A radio controller for this flying apparatus shown in FIG. 9A is provided with, for example, a first stick 41 and a second stick 42 with which the "pilot" on the ground operates the two servo motors 11 and 12 and two variable-speed motors 9 and 10. FIGS. 9B and 9C show the orientation of the flying apparatus when controlled by the radio controller. Operating the first stick 41 back and forth causes the main body to tilt back and forth and operating leftward and rightward permits the leftward and rightward tilt of the main body. Operating the second stick 42 back and forth causes the main body to ascend or descend and operating leftward and rightward determines the direction in which the apparatus is oriented. The radio controller transmits control signals from a transmitter built therein. The controlling circuit on the two printed circuit board mounted on the main body 7 receives the control signals.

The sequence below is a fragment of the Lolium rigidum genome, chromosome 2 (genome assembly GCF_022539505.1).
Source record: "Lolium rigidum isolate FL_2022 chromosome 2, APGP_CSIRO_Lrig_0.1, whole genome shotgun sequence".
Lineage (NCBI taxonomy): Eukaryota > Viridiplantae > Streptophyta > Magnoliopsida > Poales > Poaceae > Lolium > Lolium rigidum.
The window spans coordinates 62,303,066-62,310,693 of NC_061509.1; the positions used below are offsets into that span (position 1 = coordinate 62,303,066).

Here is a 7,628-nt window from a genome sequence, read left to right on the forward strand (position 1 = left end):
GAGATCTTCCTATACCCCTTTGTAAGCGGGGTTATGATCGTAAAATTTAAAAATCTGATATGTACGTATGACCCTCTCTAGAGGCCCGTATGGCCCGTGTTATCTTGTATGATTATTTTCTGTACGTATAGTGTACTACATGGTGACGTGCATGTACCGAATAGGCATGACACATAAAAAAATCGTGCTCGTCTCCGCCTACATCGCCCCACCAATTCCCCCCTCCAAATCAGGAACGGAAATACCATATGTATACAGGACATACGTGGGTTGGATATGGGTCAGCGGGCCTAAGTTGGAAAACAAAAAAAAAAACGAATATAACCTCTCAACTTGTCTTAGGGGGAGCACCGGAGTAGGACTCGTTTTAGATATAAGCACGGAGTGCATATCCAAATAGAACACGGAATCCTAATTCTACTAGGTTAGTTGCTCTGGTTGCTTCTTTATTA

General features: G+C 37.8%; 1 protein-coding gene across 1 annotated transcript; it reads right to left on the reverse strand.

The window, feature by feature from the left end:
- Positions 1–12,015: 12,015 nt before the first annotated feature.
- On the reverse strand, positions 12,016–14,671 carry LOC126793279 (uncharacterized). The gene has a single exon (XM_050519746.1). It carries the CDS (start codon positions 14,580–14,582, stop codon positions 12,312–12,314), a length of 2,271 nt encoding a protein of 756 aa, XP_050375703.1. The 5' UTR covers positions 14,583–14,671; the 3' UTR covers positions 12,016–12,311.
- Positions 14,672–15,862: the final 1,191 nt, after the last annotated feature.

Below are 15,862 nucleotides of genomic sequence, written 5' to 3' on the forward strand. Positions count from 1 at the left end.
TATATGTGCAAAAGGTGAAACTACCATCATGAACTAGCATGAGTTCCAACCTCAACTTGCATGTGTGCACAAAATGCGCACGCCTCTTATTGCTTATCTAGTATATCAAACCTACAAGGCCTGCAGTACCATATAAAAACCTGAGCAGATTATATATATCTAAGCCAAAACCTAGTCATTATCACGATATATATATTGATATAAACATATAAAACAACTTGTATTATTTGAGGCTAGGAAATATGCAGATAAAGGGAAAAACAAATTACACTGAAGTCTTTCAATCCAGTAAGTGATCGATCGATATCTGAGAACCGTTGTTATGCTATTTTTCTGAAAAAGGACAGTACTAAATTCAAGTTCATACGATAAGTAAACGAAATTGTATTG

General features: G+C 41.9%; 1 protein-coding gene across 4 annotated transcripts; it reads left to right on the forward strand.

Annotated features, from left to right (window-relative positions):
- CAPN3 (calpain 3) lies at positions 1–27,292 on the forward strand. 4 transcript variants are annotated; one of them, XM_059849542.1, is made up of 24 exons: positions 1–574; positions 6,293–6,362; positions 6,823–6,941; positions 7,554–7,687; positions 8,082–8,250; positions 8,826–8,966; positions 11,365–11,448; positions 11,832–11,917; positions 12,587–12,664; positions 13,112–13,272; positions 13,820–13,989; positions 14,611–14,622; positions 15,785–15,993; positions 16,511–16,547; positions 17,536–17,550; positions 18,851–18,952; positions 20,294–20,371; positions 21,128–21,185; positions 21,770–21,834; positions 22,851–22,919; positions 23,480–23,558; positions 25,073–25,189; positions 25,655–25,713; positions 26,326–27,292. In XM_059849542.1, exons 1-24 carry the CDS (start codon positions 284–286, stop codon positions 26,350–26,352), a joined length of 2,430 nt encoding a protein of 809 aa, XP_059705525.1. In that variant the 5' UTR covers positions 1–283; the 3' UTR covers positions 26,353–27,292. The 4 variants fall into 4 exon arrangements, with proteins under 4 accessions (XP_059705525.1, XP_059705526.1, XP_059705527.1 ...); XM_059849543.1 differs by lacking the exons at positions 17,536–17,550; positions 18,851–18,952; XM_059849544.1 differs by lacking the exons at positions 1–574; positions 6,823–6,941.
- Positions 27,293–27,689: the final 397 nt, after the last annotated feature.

FIG. 10 is a block diagram of the flying apparatus receiving control information from an external radio controller. An electric circuit housed in main body 7 of the apparatus receives a radio signal from an external radio controller for controlling rocking mechanism servo motors 11 and 12 and variable speed motors 9 and 10. The variable speed motors are attached to propellers 18 and 24 which rotate in opposite directions. A battery supplies power to the apparatus to power the electric circuits including the variable speed motors and servo motors.
The "pilot" on the ground operates the sticks 41 and 42 on the radio controller shown in FIG. 9A for transmitting a radio wave to remotely radio-control the flying apparatus. On the other hand, the controlling circuit on the two printed circuit board mounted on the main body 7 receives the control signals. The propellers 18 and 24 rotate at the same speed such that no force is developed to cause the fuselage of the flying apparatus to rotate. When the speeds of the propellers are increased or decreased by the same amount, the flying apparatus will go up or down smoothly without drifting horizontally.